The cells of an animal embryo depend on specific special proteins to grab retinal from their surroundings. Though the Plants produce their own retinoids, they still need special proteins to bind them to activate the lateral root developmental processes. To their surprise, the research team found that the protein Plants use to bind retinal is similar or a doppelganger to the one found in animal cells. They seem different at first but have a similar structure and shape.

Conclusion

Plants and vertebrate animals are very different in so many ways. Over 1,500 million years ago, they got their own separate evolutionary paths. But finding that both of them are still using closely related chemical compounds to generate new tissues during their development is a clear indication of a phenomenon called “Convergent evolution”—where nature is independently reaching similar solutions to similar problems in two very different organisms. Discovering the precise ways in which both regulate the development of Plant root tissues opens a whole new set of doors. Understanding how they regulate the development of Plant root tissues is essential for a better understanding of the relationship between Plants and animals and for opening new research pathways in medicine.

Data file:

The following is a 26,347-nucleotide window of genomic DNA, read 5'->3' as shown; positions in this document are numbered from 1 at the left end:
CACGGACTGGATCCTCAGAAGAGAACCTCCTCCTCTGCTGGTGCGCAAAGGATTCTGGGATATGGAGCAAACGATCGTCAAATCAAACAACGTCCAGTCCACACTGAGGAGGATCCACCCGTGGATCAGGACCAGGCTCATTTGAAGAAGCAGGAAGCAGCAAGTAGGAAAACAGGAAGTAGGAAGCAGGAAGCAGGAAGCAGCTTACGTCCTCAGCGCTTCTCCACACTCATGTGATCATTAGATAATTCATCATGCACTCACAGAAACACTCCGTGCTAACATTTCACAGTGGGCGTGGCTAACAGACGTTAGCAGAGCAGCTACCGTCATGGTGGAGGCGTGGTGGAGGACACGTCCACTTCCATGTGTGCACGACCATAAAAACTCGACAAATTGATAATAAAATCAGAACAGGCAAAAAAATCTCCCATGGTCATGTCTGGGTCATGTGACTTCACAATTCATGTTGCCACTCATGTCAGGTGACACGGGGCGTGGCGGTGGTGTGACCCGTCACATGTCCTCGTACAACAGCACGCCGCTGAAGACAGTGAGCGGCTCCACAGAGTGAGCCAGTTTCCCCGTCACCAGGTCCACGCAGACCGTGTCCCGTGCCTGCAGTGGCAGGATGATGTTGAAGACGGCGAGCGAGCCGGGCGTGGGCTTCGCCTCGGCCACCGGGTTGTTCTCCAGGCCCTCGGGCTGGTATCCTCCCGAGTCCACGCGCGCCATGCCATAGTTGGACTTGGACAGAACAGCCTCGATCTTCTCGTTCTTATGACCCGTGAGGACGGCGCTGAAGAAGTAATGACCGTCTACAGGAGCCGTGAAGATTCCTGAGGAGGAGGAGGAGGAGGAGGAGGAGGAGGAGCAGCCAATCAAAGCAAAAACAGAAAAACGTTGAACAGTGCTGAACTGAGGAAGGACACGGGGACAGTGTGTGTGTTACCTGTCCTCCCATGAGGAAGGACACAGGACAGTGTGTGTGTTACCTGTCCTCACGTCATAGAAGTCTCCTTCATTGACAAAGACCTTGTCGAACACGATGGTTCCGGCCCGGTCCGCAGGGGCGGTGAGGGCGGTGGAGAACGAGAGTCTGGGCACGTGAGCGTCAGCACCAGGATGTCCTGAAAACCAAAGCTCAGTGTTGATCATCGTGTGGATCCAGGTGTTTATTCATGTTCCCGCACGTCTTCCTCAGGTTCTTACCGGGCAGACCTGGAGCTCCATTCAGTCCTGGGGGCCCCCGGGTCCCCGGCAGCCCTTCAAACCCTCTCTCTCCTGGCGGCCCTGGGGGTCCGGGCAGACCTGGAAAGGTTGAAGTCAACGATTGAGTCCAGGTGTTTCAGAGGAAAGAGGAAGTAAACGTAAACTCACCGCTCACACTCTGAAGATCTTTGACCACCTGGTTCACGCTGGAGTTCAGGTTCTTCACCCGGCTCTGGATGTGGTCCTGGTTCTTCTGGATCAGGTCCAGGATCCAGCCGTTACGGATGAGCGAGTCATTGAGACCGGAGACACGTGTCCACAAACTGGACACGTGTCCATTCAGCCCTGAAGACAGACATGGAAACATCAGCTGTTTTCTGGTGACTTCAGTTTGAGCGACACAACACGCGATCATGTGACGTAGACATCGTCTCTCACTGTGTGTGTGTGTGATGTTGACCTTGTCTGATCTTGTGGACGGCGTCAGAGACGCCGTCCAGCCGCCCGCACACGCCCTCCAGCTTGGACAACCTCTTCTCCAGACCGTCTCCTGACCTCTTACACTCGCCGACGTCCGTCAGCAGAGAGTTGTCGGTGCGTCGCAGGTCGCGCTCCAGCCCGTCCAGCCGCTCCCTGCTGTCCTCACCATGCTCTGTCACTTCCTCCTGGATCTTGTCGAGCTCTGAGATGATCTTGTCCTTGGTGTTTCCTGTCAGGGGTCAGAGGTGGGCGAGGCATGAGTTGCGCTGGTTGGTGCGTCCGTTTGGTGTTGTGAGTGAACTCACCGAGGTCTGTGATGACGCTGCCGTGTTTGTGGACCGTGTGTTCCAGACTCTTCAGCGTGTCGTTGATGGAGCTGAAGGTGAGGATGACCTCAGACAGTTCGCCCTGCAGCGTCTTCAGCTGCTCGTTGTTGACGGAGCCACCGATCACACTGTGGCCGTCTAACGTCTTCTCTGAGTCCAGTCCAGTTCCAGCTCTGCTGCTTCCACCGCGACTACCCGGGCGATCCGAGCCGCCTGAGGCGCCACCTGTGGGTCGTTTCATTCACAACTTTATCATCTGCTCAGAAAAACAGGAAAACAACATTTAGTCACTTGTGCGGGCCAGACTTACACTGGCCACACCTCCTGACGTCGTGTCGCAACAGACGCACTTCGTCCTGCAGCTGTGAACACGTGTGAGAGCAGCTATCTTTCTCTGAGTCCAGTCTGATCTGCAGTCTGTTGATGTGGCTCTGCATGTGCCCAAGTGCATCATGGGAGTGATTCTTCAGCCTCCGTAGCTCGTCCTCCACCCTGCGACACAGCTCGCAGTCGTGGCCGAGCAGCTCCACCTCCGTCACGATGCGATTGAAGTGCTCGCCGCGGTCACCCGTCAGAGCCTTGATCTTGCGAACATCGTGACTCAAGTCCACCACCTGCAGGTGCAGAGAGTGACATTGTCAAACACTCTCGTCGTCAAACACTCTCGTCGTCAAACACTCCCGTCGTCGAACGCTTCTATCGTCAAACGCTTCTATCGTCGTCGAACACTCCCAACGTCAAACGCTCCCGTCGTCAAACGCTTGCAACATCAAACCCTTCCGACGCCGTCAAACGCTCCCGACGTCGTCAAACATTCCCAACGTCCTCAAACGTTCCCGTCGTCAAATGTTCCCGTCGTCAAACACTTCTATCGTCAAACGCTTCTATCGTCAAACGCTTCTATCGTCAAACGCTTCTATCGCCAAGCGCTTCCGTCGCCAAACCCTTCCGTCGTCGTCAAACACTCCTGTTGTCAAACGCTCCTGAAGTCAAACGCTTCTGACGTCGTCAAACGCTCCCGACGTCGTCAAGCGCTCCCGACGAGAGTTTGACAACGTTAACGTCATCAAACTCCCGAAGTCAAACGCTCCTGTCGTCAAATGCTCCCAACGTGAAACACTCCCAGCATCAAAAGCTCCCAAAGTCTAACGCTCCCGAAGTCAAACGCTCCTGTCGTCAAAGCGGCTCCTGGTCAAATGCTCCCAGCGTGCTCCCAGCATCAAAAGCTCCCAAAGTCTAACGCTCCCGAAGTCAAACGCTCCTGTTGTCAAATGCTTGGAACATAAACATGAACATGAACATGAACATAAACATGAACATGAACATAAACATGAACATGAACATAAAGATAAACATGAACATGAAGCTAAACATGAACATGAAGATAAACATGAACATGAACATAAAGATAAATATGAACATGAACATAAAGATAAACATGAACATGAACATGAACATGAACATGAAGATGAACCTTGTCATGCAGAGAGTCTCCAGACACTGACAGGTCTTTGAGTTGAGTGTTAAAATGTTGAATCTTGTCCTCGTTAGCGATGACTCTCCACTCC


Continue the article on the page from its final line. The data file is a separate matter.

References

  1. Dickinson, A. J., et al. (2021). A plant lipocalin promotes retinal-mediated oscillatory lateral root initiation. Science, [online] Available at: https://doi.org/10.1126/science.abf7461 [Accessed 2nd September 2021].
  2. Topham, A. T., et al. (2017). Temperature variability is integrated by a spatially embedded decision-making center to break dormancy in Arabidopsis seeds. PNAS, [online] Volume 114(25), p. 6629-6634. Available at: https://doi.org/10.1073/pnas.1704745114 [Accessed 2nd September 2021].
  3. von Wangenheim, D., Banda, J., Schmitz, A. et al. (2020). Early developmental plasticity of lateral roots in response to asymmetric water availability. Nature Plants, [online] Volume, 6, p. 73–77 (2020). https://doi.org/10.1038/s41477-019-0580-z [Accessed 1st September 2021].